You will need water.  The rule is 1 gallon per person per day in warm climates.  You and your family can survive on less, but it’s always best to have reserves.  You have many options once you find a source of water to treat the water to insure it’s safety and avoid health concerns.  If you know the water source is clean such as a well or city storage then it would be safe to assume it is drinkable.  If your only option is open water sources, you need to treat the water as unclean until treated.

Safe water treatment options.

Boil water after you have filtered out the large debri.  Boiling water will kill any bacteria or protozoa and male the water safer to drink, but will not remove heavy metals or smells.  After boiling let the water stand before consuming.

Add 4 drops of bleach per gallon of water and let stand for half an hour stirring occasionally.  Then consume. This also will kill bacteria and viruses but not address heavy metals.

Mechanical filtering and carbon filtering will remove all bacteria and viruses.  Mechanically treated water can also remove heavy metals, smells and radiation.  See SHTFandGO.COM for their line of mechanical filtering systems.

3:  Carry a Blade

A blade, machete, hatchet, axe or some other cutting tool is the most important tool to the Bushcrafter. It is as important as the sword to knight.  A good Bushcraft blade is sturdy and light and is made from the highest quality materials with the tang running the full length of the knife.  With appropriate use, the Bushcrafter can use this blade to give or take life.  A Survival Knife is just that, survival.  One can clean animals for consumption and make tools for hunting and trapping.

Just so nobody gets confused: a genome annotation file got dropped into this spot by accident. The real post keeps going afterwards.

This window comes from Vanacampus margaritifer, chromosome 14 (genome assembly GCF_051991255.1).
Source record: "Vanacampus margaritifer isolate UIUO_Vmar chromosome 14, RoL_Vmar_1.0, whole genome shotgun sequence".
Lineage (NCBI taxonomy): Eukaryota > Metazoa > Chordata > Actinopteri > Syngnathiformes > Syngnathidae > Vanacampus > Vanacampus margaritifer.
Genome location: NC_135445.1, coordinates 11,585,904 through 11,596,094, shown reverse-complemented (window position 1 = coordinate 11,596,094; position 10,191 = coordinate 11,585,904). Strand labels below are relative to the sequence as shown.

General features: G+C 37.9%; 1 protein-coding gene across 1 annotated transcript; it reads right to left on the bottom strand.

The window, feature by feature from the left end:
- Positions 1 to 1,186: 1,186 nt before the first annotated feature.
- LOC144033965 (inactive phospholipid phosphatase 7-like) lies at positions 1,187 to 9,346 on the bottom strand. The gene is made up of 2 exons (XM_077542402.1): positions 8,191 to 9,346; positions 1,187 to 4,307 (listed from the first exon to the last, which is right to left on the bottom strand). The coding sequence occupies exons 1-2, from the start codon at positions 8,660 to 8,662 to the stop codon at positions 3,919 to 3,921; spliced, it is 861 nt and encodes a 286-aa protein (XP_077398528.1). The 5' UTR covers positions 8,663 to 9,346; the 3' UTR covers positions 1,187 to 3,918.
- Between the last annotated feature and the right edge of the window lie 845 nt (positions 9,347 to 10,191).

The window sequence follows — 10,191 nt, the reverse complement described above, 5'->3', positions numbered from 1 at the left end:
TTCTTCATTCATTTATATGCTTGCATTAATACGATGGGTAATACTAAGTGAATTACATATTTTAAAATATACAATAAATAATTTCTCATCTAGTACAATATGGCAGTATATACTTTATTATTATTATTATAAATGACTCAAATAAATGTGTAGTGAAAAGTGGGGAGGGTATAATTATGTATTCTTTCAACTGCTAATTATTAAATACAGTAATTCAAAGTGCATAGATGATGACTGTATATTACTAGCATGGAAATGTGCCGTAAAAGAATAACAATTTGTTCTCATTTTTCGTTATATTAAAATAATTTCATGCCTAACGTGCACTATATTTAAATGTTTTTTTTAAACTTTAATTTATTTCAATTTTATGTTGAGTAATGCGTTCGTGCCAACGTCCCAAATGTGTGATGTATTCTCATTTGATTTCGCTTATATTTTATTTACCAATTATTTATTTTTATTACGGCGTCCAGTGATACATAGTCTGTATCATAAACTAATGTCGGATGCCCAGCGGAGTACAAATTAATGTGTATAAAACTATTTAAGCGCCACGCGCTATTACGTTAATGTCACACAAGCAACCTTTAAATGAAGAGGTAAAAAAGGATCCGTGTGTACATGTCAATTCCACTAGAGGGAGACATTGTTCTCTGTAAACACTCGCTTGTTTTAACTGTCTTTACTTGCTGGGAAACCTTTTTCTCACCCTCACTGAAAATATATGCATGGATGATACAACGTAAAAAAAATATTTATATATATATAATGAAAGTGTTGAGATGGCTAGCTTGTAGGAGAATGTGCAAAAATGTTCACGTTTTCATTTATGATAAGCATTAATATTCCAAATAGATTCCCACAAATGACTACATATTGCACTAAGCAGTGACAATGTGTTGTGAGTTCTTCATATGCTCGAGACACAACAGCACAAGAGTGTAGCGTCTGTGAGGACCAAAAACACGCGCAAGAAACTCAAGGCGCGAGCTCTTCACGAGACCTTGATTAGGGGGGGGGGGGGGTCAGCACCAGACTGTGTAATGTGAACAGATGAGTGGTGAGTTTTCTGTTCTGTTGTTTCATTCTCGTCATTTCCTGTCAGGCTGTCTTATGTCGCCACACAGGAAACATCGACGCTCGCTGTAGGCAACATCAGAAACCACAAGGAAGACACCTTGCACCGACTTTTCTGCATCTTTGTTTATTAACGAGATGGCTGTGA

4:  Fire

The ability to make fire under almost any condition is essential part of Bushcraft survival.  Without Fire modern man is nothing more than a wild animal.   There are many techniques to building a fire; a fire drill, smoldering plants and trees, sunlight, striking rock that contains iron such as flint,  and of course matches, lighters, and modern fire starting tools.  Firecraft in the ability to create, control, and use fire to aid in one’s survival.  Another critical skill in Bushcraft is the ability to transport fire, usually by carrying a burning coal around in some type of dry sage grass to keep it smoldering.